Needless to say, these factors can change and so you should be revisiting this analysis at intervals along your investment time frame.
PESTLE stands for:
- Political factors. Property investors are impacted when sentiment turns against landlords. A government sets policy, so a good example here is tax policy and the introduction of Section 24 discussed above.
- Economic factors. The biggest factor for property investment is the cost of capital as driven by interest rates. This impacts profitability as well as opportunities for expansion.
- Social factors. This includes population growth rate, demographics and attitudes. These will all affect demand for your product and the level of service you provide. An example is fast, reliable broadband being a must-have these days, particularly for students and young professionals.
- Technological factors. Not quite so relevant to property as an invention such as Facebook is never going to replace the need to live in a property. But it helps to keep a pulse on technology changes, particularly with how people find property to rent or systems that make your life easier as a landlord (much more on that later).
- Legal factors. Big impact on landlords here, from Tenancy Agreements to eviction processes. It is important you keep track of this space.
- Environmental factors. Included here for completeness, but this has little relevance to property investors, except be wary of investing next to a river prone to flooding!
Consideration of your PESTLE factors should be part of your Investment Blueprint as well as giving you insight into the risks you should mitigate. Do all the signs point to interest rate rises or a contraction in mortgage availability? Then a long-term fix on your next remortgage or purchase might be a prudent risk mitigation.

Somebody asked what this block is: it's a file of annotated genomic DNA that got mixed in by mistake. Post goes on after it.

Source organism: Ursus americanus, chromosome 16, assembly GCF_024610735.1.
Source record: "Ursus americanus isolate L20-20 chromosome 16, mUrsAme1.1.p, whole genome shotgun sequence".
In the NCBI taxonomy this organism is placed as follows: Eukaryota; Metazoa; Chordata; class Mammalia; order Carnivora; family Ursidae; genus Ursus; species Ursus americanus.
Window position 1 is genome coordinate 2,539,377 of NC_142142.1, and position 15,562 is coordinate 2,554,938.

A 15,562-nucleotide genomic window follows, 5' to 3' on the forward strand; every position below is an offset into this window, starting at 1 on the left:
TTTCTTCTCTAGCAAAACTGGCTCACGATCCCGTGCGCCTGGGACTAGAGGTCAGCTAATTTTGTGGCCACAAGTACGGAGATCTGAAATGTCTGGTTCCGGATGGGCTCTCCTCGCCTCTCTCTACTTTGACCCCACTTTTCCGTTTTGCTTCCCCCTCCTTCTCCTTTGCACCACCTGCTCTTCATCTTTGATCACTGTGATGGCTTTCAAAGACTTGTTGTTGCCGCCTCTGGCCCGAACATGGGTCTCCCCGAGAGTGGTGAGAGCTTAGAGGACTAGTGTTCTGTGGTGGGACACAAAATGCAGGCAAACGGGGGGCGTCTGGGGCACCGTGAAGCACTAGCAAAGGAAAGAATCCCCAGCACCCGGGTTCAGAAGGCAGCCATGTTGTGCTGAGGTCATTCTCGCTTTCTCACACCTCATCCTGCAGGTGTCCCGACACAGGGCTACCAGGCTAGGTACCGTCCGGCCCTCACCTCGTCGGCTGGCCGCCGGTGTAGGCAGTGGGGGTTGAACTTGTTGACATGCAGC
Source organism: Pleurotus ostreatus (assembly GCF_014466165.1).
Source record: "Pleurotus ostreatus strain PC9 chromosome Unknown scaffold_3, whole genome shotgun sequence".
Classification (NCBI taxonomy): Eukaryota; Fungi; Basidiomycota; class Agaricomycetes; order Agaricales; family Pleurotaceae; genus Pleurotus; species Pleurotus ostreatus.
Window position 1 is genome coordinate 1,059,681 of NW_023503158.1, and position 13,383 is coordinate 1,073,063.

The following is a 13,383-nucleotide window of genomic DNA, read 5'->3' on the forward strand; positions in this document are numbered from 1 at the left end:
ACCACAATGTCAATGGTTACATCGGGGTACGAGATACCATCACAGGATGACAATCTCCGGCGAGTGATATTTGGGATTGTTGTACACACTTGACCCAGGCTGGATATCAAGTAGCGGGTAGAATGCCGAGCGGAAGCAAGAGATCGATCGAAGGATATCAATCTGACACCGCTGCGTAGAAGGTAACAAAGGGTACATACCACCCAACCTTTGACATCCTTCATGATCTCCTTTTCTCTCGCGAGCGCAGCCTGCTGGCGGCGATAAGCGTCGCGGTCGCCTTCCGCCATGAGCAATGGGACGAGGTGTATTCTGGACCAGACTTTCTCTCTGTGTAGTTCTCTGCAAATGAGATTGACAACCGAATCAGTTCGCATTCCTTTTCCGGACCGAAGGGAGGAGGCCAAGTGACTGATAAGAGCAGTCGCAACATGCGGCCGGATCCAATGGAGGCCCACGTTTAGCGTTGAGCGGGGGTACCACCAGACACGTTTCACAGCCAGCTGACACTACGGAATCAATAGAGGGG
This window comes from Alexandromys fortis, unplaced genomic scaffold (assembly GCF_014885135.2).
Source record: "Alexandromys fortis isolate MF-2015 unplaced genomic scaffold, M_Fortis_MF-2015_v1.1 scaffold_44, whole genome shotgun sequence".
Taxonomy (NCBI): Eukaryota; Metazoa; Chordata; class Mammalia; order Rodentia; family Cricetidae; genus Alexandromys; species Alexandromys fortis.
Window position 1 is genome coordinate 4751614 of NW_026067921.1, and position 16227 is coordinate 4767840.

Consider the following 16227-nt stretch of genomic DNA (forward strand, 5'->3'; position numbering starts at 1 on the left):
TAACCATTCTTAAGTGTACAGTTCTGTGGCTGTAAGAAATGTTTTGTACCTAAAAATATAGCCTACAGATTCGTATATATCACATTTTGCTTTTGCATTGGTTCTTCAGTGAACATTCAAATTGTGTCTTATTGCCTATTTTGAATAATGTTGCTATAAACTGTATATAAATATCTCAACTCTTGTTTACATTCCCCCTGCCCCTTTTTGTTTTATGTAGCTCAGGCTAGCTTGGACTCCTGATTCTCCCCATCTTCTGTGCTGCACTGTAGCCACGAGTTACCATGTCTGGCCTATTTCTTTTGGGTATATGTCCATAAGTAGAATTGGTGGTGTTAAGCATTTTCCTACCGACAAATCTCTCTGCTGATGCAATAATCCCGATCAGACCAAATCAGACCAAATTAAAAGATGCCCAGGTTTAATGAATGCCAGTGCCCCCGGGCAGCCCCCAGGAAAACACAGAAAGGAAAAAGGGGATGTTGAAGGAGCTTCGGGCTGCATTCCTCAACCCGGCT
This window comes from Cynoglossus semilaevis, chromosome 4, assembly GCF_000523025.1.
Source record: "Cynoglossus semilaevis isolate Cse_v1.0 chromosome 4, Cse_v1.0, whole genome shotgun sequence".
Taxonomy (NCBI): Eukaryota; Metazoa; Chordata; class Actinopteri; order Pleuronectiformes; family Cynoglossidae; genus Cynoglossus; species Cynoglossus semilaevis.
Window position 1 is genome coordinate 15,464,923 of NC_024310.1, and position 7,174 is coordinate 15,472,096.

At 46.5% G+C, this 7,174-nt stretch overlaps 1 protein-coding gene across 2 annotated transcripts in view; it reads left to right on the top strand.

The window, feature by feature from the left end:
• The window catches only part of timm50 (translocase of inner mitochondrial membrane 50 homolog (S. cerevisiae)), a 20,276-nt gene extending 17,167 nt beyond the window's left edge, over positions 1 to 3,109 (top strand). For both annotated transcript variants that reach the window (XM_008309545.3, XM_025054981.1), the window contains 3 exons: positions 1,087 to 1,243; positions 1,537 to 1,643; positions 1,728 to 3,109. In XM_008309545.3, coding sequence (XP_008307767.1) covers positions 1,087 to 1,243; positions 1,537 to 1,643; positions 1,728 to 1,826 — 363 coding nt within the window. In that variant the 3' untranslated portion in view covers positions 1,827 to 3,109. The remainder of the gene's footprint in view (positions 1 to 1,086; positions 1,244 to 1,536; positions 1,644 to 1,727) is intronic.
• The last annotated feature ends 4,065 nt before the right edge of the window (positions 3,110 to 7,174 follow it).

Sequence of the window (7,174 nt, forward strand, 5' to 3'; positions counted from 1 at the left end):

We have considered the legal, regulatory and macro-economic environment in which you will be operating. Failure to adhere to legal requirements will land you with a fine at best, a criminal record at worst.
An understanding of the wider factors that will influence your investment is also important. These should be reviewed on an appropriately basis and requires you to have a good understanding not just of property-related announcements but also economic factors and current affairs.
So how do you get educated?
There are a number of ways:
- Join a professional landlord association such as the RLA or the NLA (I am a member of the latter). This is cheap and they have tons of educational resources, although these are focused on the mechanics of being a landlord. They also have libraries of all the different tenancy-related documents you will ever need.
- Networking events: When I started in the property, these barely existed and if they did, it was a few like-minded investors gathering for a chat in the pub over a pint. Nowadays, this is big business and you could probably attend a networking event every week, depending on how far you are willing to travel. These vary in quality and intent. Personally, I find the independent, unaffiliated events better value. There are large groups of networking events run under various property education company banners, but be aware that these are more commercially focused (i.e. they will try and sell you things).
- Forums: Again, when I started Facebook didn’t even exist (yes, I am old)! These days there are a variety of property investment forums and Facebook groups on every facet of property. Take a look at them all and see which resonate with you. You will notice that each have a particular culture and vibe, generated by the most frequent and / or popular posters. You may or may not agree with them. Just be aware that if you just congregate with others that share the same outlook then you may end up with confirmation bias and as a professional investor, you need to understand a variety of viewpoints and come to an independent conclusion.
In short, do things properly, or not at all. You cannot build a sustainable business by flouting the law, breaking mortgage lending requirements or otherwise trying to operate under the radar or in the grey areas.
Be the CEO of your property investment business.